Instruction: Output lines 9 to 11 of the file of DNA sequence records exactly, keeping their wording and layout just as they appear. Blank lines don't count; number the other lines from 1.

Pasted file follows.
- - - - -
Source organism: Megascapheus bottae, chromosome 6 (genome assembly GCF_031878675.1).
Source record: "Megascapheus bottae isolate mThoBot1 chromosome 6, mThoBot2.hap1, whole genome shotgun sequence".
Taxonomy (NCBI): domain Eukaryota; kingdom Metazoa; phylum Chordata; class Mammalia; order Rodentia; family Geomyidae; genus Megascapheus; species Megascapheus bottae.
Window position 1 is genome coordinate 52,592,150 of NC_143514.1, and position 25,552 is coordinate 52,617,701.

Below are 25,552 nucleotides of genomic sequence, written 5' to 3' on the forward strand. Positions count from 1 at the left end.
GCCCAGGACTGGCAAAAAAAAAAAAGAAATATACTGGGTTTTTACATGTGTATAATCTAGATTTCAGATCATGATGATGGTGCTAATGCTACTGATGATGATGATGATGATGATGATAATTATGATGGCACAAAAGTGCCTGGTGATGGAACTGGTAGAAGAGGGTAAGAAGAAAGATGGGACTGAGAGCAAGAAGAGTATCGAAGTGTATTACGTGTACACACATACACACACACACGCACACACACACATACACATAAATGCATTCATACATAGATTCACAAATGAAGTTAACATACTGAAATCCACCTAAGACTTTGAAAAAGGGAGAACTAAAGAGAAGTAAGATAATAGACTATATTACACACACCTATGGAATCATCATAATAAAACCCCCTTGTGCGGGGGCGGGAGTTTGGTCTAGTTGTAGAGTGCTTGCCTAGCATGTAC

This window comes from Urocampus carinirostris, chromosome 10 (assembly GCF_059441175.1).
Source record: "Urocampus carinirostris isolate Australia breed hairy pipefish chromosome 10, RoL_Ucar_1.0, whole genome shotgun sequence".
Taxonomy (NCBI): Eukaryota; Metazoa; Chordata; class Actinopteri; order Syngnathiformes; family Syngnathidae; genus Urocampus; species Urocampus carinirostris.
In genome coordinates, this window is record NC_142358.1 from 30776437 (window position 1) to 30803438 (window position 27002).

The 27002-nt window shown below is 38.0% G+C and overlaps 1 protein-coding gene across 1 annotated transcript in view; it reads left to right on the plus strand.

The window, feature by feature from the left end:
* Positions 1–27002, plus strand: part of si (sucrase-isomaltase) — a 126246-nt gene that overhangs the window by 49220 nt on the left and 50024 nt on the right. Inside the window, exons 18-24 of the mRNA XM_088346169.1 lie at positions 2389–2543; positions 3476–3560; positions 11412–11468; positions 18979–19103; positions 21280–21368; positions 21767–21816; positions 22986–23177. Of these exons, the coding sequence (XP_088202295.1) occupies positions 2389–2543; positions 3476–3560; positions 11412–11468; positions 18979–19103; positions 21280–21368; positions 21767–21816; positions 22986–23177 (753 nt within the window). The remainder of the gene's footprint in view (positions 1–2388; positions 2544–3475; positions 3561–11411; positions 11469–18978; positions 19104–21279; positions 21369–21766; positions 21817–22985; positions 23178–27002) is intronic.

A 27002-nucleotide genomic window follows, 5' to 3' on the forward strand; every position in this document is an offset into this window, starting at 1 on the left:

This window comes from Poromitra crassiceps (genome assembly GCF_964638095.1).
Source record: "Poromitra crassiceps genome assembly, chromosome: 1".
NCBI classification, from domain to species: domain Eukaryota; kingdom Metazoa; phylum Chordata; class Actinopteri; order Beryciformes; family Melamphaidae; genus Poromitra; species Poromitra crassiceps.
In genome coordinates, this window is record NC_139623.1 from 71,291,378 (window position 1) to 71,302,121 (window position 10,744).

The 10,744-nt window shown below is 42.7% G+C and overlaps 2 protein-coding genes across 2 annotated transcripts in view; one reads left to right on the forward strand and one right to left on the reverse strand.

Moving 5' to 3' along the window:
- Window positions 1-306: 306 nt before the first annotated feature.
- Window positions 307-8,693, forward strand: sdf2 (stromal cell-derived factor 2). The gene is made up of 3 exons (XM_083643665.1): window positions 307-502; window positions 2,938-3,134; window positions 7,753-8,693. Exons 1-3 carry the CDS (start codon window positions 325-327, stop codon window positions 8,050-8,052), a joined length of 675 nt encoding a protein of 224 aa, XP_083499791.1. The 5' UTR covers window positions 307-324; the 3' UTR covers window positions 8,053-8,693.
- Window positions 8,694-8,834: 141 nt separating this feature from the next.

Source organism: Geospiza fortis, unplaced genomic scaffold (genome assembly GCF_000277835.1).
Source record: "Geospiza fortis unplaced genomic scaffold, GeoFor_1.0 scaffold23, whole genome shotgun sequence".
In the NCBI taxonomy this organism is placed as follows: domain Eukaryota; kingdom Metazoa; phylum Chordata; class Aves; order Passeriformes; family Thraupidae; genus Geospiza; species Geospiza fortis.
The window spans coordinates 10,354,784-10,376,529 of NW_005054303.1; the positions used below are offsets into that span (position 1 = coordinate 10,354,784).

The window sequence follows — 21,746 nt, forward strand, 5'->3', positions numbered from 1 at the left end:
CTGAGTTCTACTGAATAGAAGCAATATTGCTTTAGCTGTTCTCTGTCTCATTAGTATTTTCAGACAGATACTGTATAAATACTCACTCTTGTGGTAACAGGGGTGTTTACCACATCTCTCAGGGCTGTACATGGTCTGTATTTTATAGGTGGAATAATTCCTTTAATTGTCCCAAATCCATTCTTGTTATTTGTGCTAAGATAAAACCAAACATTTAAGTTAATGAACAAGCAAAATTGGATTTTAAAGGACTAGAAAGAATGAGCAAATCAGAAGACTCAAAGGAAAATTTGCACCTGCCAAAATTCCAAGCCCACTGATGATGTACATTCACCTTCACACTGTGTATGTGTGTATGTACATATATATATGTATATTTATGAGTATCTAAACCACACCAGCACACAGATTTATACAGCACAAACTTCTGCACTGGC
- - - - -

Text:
Taxonomy (NCBI): Eukaryota; Metazoa; Chordata; class Actinopteri; order Syngnathiformes; family Syngnathidae; genus Urocampus; species Urocampus carinirostris.
In genome coordinates, this window is record NC_142358.1 from 30776437 (window position 1) to 30803438 (window position 27002).

The 27002-nt window shown below is 38.0% G+C and overlaps 1 protein-coding gene across 1 annotated transcript in view; it reads left to right on the plus strand.